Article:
Theft: A Candid Portrait of Dementia
Short film “Theft”, starring Shaun and Shea Johnston, captures the enduring bond between father and son as they adapt to life with dementia.
Robert returns from the park to an unlocked front door and his home in disarray. Suspecting an intruder, he fears for his safety. But what he doesn’t know, is that the breach is in his own mind.
When his son Robbie later finds him puzzled and distressed, they work together to find the familiar in Robert’s world of mounting confusion.
This aptly titled short film, Theft, was written, directed, and produced by filmmaker Matt Prazak, with the help of a talented crew from Tapped Potential Films, a Calgary-based production company.
Starring father-and-son duo, Shaun and Shea Johnston, Theft gives a poignant glimpse into the memory loss and uncertainty that can accompany dementia.
Its purpose is to connect with viewers and raise awareness and understanding of how dementia can impact families.
Bringing a vision to life
The film’s origin has a deep meaning for Prazak, who based Robert on his grandfather’s experience with dementia. Even the setting and décor were influenced by memories of his grandpa’s home.
“It's a very personal story to me, and sometimes it's hard to sit down and watch it because it still pulls from so much of myself,” Prazak says. “I hope this film can showcase the unwavering love and compassion that people feel for one another from both sides, whether living with dementia or caring for those with it.”
Though the story had been written for awhile, the film started coming together when Prazak received grants from the Canada Council for the Arts and the Alberta Foundation for the Arts.
Its development began a few years ago, but like with many productions, the COVID-19 pandemic postponed progress — several times.
In the meantime, Prazak’s familial experience with dementia pushed him to want to tell the story as intimately and authentically as possible. He consulted people living with dementia, care partners and doctors about how to approach filming the topic with integrity.
“I'm very grateful for that additional research to help motivate me to want to tell the story, and to tell it without fabricating any of the details,” he says.
Once it was deemed safe to return to set, Theft finally filmed over two days in July 2021 — but it was too late to be featured in the major film festivals. So, its release had to be pushed to 2022.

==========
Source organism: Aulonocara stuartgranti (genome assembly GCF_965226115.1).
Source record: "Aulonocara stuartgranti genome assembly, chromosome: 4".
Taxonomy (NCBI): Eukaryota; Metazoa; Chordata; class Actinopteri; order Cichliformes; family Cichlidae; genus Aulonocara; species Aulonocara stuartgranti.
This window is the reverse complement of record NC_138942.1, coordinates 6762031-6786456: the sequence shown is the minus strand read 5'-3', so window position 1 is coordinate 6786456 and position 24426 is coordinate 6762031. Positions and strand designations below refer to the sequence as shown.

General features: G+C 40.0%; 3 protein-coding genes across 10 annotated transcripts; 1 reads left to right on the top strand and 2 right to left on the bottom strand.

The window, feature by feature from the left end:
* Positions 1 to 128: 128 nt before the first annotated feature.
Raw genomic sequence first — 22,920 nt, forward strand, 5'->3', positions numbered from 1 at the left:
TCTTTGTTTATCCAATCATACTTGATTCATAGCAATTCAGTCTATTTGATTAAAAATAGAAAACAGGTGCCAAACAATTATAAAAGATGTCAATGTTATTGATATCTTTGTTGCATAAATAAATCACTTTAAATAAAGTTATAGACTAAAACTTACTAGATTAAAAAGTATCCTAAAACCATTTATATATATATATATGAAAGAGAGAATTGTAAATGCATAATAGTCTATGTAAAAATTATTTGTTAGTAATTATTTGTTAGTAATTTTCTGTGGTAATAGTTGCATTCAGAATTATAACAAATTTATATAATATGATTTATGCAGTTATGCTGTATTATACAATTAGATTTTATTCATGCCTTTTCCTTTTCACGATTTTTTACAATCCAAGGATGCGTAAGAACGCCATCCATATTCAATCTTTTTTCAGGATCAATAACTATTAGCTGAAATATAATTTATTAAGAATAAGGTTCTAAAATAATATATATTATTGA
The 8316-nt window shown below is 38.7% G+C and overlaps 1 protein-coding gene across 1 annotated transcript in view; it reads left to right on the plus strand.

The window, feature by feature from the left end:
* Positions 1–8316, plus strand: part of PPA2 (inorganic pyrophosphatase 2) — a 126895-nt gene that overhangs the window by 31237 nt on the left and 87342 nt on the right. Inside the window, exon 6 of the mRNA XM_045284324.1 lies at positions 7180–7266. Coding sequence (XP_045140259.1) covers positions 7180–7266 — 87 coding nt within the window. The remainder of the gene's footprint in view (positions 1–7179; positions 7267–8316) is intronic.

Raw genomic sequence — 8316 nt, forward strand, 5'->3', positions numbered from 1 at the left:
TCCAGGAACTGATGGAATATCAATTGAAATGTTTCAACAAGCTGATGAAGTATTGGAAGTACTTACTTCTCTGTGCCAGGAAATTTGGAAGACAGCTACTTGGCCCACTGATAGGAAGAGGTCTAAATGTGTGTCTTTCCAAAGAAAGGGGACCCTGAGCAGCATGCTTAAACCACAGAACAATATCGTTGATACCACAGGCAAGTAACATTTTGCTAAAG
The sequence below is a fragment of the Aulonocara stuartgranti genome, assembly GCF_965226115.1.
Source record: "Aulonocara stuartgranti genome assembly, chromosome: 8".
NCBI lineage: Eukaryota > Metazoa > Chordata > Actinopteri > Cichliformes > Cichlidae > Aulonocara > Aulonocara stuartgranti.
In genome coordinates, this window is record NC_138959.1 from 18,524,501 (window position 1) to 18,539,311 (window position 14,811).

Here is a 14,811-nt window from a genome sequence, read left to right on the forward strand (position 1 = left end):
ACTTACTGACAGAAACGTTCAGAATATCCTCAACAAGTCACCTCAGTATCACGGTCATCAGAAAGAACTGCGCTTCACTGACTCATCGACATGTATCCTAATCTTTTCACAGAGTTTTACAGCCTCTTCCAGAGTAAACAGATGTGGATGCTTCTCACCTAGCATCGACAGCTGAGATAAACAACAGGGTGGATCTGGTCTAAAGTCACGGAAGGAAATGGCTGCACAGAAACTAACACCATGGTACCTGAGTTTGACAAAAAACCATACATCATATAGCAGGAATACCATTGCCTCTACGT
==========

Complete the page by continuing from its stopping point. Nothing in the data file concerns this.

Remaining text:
Prazak says he is excited to finally get the film out there.
“To be ready to finally put this out into the world and share it, it's nice,” he says. “With the stories I make, as soon as they're shared to the public, it's not just my story anymore, it's our story.”
Reflecting on the making of the film, Prazak emphasizes that it was made possible by the actors who brought to life the raw emotion he sought to create.
"By the time I got to the end of the [script], I was virtually breaking down because it was so beautifully crafted."
– Shaun Johnston
Casting Shaun and Shea Johnston
Prazak had always imagined the role of Robert being played by Shaun Johnston, an award-winning Canadian actor known for his role on CBC’s long-running series, Heartland.
“I knew with Shaun, the story would be in good hands because of his decades of experience as a performer on screen,” says Prazak.
So, he reached out, hoping Shaun would take a chance on him and his vision and accept the role. But Shaun says the choice to accept the role came easy.
“I was involved with this character immediately,” says Shaun. “As the story progressed on paper, it just became more authentic, more real and more heartbreaking. By the time I got to the end of the story, I was virtually breaking down because it was so beautifully crafted.”
Shaun says he was able to connect with his character in a way that reminded him of his time with his late father-in-law, who started to lose his memory in his later years.
“A character like that experiences a great number of fears all day because they don’t know what is happening in the moment,” he says. “They know what they might want to achieve, but every obstacle is a problem that can’t be solved. That’s how I approached the role of Robert.”